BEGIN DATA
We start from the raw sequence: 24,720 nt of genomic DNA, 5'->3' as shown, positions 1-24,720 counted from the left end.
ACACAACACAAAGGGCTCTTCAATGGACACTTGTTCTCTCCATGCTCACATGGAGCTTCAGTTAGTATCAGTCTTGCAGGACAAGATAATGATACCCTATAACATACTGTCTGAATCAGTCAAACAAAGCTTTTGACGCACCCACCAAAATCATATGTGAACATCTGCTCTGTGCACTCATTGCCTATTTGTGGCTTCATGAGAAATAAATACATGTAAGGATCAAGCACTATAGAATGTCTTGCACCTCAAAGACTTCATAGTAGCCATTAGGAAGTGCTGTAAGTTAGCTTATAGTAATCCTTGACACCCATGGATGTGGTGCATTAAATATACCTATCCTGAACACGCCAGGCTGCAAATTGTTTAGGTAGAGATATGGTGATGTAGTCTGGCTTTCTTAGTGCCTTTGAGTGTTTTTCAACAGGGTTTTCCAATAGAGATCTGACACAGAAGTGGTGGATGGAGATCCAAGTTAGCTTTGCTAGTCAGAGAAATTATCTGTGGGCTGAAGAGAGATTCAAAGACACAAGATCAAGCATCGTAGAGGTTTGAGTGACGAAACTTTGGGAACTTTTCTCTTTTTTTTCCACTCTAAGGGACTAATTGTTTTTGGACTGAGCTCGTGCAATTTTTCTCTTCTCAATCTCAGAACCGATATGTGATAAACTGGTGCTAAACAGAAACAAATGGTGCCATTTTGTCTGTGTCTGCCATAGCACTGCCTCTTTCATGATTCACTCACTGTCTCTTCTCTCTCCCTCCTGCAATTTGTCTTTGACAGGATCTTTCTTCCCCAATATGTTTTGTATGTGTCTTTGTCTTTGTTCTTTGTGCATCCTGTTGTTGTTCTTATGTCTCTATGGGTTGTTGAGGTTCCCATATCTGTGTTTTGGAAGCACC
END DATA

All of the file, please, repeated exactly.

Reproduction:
We start from the raw sequence: 24,720 nt of genomic DNA, 5'->3' as shown, positions 1-24,720 counted from the left end.
ACACAACACAAAGGGCTCTTCAATGGACACTTGTTCTCTCCATGCTCACATGGAGCTTCAGTTAGTATCAGTCTTGCAGGACAAGATAATGATACCCTATAACATACTGTCTGAATCAGTCAAACAAAGCTTTTGACGCACCCACCAAAATCATATGTGAACATCTGCTCTGTGCACTCATTGCCTATTTGTGGCTTCATGAGAAATAAATACATGTAAGGATCAAGCACTATAGAATGTCTTGCACCTCAAAGACTTCATAGTAGCCATTAGGAAGTGCTGTAAGTTAGCTTATAGTAATCCTTGACACCCATGGATGTGGTGCATTAAATATACCTATCCTGAACACGCCAGGCTGCAAATTGTTTAGGTAGAGATATGGTGATGTAGTCTGGCTTTCTTAGTGCCTTTGAGTGTTTTTCAACAGGGTTTTCCAATAGAGATCTGACACAGAAGTGGTGGATGGAGATCCAAGTTAGCTTTGCTAGTCAGAGAAATTATCTGTGGGCTGAAGAGAGATTCAAAGACACAAGATCAAGCATCGTAGAGGTTTGAGTGACGAAACTTTGGGAACTTTTCTCTTTTTTTTCCACTCTAAGGGACTAATTGTTTTTGGACTGAGCTCGTGCAATTTTTCTCTTCTCAATCTCAGAACCGATATGTGATAAACTGGTGCTAAACAGAAACAAATGGTGCCATTTTGTCTGTGTCTGCCATAGCACTGCCTCTTTCATGATTCACTCACTGTCTCTTCTCTCTCCCTCCTGCAATTTGTCTTTGACAGGATCTTTCTTCCCCAATATGTTTTGTATGTGTCTTTGTCTTTGTTCTTTGTGCATCCTGTTGTTGTTCTTATGTCTCTATGGGTTGTTGAGGTTCCCATATCTGTGTTTTGGAAGCACC